As I've been working as a subject matter expert on The Big Heist film (think of it as The Big Short for healthcare), my talk to Wall Street leaders on how there are opportunities hiding in plain sight seemed apropos. A well-regarded author and business consultant, Ric Merrifield, has also provided advice to the film and had the following to say:
The Big Short, and Moneyball, had one major theme in common - in the face of a mountain of evidence, the evidence was ignored - in the case of baseball for over 20 years until someone got backed into a financial corner and had to take a big chance. Baseball kept ignoring the value of OBP relative to batting averages, stolen bases, and RBI. Wall Street and regulators didn't downgrade the credit ratings of the mortgage backed securities even when the mountain of evidence was presented to them. So why should we expect healthcare to be any different? Healthcare is in the same place at the moment. The healthcare mess in many ways is happening in broad daylight and there is no evidence of major change.
Healthcare incumbents are making the same mistakes that newspapers made when their future was uncertain and a multitude of new competitive threats emerged. They spent too much time looking in the rear-view mirror when they should have been looking through the windshield. Unfortunately, they are doing the equivalent of studying Sears to try to get a handle on the future of retailing.
The number one success factor for my last startup (Avado, acquired by WebMD 2 years ago) before moving to the VC side of the industry was our focus on studying the next generation healthcare payment and delivery models. Sadly, the vast majority of digital health startups are zombies because they followed bad investor advice and focused on getting their technology deployed in 'Sears' when they should have focused on 'Amazon'. It was clear to us that there would be a growing understanding that the catastrophic misalignment of health resources towards a "5-alarm" sick care system created the horribly under-performing status quo. Time proved that we made the right bet on the shift to value-based care model.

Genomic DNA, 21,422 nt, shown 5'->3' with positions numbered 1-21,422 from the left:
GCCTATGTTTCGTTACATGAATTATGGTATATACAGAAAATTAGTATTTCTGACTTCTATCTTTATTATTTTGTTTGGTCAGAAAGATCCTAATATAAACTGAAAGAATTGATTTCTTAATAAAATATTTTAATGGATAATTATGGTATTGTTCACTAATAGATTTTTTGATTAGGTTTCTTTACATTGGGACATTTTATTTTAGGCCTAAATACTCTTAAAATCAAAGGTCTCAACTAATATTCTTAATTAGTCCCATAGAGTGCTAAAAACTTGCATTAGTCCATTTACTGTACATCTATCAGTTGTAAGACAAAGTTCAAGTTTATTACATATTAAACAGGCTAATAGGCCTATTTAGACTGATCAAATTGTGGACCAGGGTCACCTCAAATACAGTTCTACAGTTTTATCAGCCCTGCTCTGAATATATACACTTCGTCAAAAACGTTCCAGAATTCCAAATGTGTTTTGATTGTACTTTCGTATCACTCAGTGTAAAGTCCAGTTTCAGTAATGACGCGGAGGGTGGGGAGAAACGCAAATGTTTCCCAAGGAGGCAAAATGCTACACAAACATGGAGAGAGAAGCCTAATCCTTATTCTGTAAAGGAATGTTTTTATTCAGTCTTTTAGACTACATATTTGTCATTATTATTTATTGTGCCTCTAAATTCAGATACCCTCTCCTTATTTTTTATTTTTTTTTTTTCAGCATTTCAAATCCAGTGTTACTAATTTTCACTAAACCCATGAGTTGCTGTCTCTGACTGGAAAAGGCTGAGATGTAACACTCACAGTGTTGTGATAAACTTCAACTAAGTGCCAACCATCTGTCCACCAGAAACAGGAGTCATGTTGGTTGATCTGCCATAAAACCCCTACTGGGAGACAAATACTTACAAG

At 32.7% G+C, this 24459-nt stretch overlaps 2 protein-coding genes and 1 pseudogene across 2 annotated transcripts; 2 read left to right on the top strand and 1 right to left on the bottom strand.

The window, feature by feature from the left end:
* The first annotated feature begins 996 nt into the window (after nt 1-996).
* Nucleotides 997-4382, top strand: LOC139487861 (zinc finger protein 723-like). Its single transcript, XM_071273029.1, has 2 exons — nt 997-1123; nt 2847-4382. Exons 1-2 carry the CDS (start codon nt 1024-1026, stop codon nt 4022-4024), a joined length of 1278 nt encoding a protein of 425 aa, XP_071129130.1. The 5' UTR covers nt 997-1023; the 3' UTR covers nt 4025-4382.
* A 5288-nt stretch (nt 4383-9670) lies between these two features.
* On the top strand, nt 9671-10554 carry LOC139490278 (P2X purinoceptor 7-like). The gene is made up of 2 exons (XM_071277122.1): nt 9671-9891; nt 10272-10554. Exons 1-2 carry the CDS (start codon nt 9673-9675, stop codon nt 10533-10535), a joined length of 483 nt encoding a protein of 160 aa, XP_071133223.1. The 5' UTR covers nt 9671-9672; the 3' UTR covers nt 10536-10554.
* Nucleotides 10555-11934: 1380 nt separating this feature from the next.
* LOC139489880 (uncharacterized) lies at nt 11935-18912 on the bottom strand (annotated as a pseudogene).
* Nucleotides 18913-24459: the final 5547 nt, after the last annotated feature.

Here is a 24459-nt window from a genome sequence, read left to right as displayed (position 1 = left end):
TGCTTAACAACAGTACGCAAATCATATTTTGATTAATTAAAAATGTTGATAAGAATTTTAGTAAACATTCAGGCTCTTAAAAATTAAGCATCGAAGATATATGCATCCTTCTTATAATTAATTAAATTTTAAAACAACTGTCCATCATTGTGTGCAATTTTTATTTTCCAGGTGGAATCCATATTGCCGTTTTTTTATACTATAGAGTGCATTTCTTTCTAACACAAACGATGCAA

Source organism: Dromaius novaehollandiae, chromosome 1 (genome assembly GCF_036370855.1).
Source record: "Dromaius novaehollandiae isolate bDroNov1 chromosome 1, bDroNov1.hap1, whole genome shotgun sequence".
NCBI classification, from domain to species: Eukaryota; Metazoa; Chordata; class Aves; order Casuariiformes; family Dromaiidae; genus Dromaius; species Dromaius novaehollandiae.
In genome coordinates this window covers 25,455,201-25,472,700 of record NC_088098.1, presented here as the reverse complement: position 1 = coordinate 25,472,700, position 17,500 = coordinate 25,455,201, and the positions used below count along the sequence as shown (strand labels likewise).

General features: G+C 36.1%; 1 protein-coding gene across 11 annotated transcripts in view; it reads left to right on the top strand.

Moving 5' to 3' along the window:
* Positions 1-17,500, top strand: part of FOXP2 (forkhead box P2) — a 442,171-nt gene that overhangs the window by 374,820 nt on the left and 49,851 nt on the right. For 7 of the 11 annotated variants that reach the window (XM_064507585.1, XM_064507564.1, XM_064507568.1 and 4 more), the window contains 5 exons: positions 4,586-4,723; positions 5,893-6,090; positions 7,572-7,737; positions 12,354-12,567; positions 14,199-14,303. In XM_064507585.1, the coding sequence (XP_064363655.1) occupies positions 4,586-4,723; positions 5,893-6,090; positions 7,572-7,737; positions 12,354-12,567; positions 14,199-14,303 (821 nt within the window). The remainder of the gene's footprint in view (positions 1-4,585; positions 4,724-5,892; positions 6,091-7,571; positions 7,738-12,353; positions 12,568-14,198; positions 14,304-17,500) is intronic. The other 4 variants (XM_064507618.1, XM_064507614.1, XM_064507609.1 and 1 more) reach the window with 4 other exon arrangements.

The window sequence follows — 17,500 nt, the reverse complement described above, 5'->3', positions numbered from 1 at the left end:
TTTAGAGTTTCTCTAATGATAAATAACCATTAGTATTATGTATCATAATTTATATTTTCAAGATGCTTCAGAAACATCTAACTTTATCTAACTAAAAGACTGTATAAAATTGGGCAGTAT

Other components of the Health Rosetta outline proven approaches to slaying the healthcare cost beast. This contribution to the Health Rosetta addresses the necessary items to have an ERISA plan that will ensure the Plan Administrator (the fiduciary) fully adheres to the fiduciary duties. Falling short can put the Plan Administrator at personal financial liability. At stake are millions of dollars for a moderate size self-funded plan.
As high deductible plans become mainstream, plan beneficiaries are paying closer attention to medical bills. We have already seen cases against large employers and the health insurance companies that are serving as their third-party administrator (TPA).
Naturally, one should consult with their own ERISA attorney. These should be considered general guidelines. Follow the link below to a leading ERISA law firm that contributed their expertise to this component of the Health Rosetta.
There is no surprise in the fact that there is a lot of M&A activity in healthcare. As one of few digital health entrepreneurs who has had an exit, I’ve received several urgent calls from entrepreneurs who have received unsolicited acquisition offers (that’s how the WebMD deal came to Avado). Now that I’m also an advisor to the healthcare practice of one of the leading mid-market investment banks (sub $500 million acquisitions typically) as well as a VC, it’s natural that I’m a resource for fellow entrepreneurs and it’s something I greatly enjoy. Even highly successful serial entrepreneurs see a limited number of transactions over their lifetime. The benefit I’ve received from working with an investment bank is it gives you a broader perspective than just your own transactions. I will share some of the considerations as you face this exciting, but daunting, experience